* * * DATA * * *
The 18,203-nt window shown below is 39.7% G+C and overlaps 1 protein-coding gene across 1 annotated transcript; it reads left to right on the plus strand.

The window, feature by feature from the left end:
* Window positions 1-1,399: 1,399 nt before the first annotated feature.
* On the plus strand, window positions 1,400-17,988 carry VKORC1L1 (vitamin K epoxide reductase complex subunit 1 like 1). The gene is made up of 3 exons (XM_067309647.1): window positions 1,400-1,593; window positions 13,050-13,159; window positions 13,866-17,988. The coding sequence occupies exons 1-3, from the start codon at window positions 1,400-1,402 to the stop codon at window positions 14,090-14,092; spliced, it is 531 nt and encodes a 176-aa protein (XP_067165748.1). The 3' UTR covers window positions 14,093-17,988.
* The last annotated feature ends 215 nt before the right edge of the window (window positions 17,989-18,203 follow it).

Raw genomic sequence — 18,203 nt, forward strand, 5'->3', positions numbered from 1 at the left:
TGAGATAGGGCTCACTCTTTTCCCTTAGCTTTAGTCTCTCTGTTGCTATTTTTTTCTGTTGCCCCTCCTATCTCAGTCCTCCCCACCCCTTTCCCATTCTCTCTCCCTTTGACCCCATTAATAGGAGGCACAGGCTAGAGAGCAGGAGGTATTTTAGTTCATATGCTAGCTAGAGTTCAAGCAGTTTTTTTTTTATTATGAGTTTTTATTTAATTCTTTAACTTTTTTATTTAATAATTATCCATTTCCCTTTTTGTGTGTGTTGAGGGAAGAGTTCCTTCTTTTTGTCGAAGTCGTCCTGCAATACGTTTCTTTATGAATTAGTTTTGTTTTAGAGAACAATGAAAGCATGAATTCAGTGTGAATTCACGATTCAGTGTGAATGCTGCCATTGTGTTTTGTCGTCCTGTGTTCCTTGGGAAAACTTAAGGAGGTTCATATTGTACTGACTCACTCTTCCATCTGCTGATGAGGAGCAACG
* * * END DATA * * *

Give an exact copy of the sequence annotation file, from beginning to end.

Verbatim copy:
The 18,203-nt window shown below is 39.7% G+C and overlaps 1 protein-coding gene across 1 annotated transcript; it reads left to right on the plus strand.

The window, feature by feature from the left end:
* Window positions 1-1,399: 1,399 nt before the first annotated feature.
* On the plus strand, window positions 1,400-17,988 carry VKORC1L1 (vitamin K epoxide reductase complex subunit 1 like 1). The gene is made up of 3 exons (XM_067309647.1): window positions 1,400-1,593; window positions 13,050-13,159; window positions 13,866-17,988. The coding sequence occupies exons 1-3, from the start codon at window positions 1,400-1,402 to the stop codon at window positions 14,090-14,092; spliced, it is 531 nt and encodes a 176-aa protein (XP_067165748.1). The 3' UTR covers window positions 14,093-17,988.
* The last annotated feature ends 215 nt before the right edge of the window (window positions 17,989-18,203 follow it).

Raw genomic sequence — 18,203 nt, forward strand, 5'->3', positions numbered from 1 at the left:
TGAGATAGGGCTCACTCTTTTCCCTTAGCTTTAGTCTCTCTGTTGCTATTTTTTTCTGTTGCCCCTCCTATCTCAGTCCTCCCCACCCCTTTCCCATTCTCTCTCCCTTTGACCCCATTAATAGGAGGCACAGGCTAGAGAGCAGGAGGTATTTTAGTTCATATGCTAGCTAGAGTTCAAGCAGTTTTTTTTTTATTATGAGTTTTTATTTAATTCTTTAACTTTTTTATTTAATAATTATCCATTTCCCTTTTTGTGTGTGTTGAGGGAAGAGTTCCTTCTTTTTGTCGAAGTCGTCCTGCAATACGTTTCTTTATGAATTAGTTTTGTTTTAGAGAACAATGAAAGCATGAATTCAGTGTGAATTCACGATTCAGTGTGAATGCTGCCATTGTGTTTTGTCGTCCTGTGTTCCTTGGGAAAACTTAAGGAGGTTCATATTGTACTGACTCACTCTTCCATCTGCTGATGAGGAGCAACG